I was lucky enough to attend the opening night which benefitted from the raw, heartfelt and emotional sincerity that comes with presenting your work in front of an audience for the first time.
What made this particularly special was that this was an autobiographical account of some of the protagonist's deeply personal experiences with depression. These experiences were communicated through a series of monologues, songs and “call and response” moments between the main character and the "committee in her head."
The musical touched upon some very poignant topics involved in the discussion of depression: common misconceptions about the term depression and how it is tossed around in every day life, the “two steps forward, one step back” process which is characteristic of the treatment for depression, the complexities of understanding the causes (Is there a genetic component? Is parental dismissiveness of our thoughts and feelings a factor? Is it the stressors associated with a fast-paced metropolitan city?)
Finally, in what seemed to be an “art imitates life” approach, the musical chronicled the protagonist's creative process as she went through fluctuating levels of motivation and commitment to the completion of the script and the music for her 1st theatrical musical performance.
“Depression: The Musical” made me think of the winding journey of creativity, especially when it is shaped by energy-sucking bouts of depression. What might begin as a deeply rooted need to manifest an inner conflict can become a meaningful drive to document (often at the validating presence of an audience) one's experiences. The pressure of completion, complicated by the distorting effect of a depressed outlook, can give rise to great ambivalence regarding one's ability to keep going and even the worthiness of the creative work itself.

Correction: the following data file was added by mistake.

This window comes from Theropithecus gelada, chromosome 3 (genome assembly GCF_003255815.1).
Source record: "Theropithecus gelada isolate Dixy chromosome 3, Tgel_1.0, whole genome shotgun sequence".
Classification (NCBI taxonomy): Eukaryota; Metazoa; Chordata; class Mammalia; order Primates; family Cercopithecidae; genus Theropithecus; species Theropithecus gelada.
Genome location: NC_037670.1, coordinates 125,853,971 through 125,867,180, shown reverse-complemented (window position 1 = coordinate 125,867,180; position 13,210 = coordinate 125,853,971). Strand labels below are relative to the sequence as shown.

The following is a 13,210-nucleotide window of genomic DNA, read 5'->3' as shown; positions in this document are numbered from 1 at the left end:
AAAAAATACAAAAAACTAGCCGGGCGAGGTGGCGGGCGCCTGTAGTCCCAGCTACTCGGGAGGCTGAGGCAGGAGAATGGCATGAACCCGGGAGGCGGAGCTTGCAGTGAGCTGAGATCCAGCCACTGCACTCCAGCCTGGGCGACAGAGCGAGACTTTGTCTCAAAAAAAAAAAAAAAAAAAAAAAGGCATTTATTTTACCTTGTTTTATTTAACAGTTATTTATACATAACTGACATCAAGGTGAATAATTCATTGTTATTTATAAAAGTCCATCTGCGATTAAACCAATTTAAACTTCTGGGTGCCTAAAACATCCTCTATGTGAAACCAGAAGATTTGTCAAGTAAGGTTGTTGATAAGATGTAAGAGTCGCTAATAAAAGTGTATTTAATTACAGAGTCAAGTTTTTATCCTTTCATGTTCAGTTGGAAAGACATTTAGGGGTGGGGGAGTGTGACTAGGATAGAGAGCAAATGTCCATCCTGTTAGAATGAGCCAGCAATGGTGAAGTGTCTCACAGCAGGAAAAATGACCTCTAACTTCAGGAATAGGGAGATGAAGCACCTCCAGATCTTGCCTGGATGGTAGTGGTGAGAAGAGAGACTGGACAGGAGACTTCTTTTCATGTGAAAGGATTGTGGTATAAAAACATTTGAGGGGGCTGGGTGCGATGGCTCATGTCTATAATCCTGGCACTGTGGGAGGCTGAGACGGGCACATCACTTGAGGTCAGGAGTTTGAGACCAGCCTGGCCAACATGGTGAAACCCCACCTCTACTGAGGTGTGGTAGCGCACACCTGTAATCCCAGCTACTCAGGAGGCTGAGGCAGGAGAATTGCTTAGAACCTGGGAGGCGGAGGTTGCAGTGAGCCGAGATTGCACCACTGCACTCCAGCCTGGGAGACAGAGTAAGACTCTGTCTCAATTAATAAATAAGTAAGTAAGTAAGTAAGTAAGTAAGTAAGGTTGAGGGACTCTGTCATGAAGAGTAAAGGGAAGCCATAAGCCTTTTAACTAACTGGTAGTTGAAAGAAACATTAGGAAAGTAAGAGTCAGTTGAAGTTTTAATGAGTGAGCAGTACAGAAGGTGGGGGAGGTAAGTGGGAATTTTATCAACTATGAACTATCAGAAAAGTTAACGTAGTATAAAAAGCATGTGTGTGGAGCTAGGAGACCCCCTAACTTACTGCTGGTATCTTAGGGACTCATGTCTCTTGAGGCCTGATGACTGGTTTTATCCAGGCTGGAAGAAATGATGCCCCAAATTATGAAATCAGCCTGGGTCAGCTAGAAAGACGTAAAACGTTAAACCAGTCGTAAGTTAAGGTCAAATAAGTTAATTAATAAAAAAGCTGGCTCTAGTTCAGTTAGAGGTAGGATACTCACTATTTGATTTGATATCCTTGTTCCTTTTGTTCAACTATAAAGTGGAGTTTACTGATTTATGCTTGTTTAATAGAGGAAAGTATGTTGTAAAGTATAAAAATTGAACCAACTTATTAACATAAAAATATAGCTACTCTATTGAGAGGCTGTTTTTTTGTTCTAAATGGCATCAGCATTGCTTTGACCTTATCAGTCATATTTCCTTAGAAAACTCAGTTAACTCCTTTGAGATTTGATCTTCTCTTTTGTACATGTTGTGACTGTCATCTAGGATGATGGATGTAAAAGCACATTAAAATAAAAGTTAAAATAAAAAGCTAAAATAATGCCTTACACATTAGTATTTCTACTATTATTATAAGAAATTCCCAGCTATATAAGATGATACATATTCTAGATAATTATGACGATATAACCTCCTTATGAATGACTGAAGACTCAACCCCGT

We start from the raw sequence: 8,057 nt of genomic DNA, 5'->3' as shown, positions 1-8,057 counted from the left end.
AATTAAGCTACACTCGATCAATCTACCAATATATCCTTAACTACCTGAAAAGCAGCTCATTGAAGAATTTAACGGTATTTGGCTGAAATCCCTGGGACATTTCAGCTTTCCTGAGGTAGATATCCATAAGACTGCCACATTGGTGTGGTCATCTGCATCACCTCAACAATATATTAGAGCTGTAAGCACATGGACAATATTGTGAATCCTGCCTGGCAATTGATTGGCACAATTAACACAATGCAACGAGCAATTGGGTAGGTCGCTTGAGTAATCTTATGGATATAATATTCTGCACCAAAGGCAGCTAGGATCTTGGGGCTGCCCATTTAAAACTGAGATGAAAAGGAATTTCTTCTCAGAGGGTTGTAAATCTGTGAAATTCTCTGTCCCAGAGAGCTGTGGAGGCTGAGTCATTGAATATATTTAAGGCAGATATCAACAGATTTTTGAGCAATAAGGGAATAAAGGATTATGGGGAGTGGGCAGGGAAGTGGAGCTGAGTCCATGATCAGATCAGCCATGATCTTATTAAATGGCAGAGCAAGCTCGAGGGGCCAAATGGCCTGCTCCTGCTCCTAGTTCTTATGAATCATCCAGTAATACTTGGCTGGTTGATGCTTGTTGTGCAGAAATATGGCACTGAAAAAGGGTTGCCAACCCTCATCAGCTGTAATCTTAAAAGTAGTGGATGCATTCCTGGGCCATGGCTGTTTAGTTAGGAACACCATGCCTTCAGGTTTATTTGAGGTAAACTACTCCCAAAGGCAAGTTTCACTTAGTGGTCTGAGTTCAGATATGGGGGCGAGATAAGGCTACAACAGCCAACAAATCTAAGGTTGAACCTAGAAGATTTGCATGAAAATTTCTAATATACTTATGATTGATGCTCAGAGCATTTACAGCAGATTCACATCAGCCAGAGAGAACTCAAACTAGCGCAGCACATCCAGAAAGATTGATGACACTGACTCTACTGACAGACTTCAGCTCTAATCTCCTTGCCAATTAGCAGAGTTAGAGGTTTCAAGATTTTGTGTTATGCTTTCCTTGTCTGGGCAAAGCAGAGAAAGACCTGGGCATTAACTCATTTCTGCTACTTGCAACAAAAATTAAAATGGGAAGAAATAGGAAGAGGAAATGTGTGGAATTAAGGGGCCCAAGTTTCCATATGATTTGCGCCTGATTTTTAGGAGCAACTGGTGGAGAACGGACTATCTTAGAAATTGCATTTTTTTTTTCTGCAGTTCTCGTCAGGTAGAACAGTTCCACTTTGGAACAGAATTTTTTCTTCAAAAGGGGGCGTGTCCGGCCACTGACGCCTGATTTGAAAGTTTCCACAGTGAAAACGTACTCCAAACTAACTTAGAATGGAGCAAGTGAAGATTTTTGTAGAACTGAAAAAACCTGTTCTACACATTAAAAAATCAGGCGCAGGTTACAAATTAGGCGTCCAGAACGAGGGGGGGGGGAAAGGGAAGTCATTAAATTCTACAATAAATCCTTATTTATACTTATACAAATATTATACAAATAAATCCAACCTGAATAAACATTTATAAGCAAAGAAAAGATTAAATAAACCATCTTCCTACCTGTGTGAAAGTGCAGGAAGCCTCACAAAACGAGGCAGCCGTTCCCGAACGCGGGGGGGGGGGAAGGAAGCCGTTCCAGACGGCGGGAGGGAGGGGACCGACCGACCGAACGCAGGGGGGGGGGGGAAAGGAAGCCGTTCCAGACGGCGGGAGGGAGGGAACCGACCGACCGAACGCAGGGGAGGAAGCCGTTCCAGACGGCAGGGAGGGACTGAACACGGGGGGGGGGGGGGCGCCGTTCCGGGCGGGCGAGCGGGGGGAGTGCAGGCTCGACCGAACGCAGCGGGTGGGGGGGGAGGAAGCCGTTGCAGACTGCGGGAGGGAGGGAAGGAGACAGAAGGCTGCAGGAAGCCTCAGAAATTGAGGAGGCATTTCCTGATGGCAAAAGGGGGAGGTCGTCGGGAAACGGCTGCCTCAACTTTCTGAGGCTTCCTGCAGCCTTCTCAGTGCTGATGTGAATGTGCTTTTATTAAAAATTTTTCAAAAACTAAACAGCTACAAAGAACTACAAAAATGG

What begins with and, hopefully, comes full circle to a cathartic experience is often interrupted by low motivation, hopelessness, insecurities and self-doubt. It is when the authenticity of the need for catharsis leads the way, that one can find and sustain their voice. In the case of Marianne Pillsbury, her voice found an outlet through well-written songs such as "Medicated" and "The Boo Hoo Blues." In the play, and hopefully in real life, Marianne achieved therapeutic healing and succeeded in sharing with the audience a very touching expression of creativity both in spite of and because of her experiences with depression.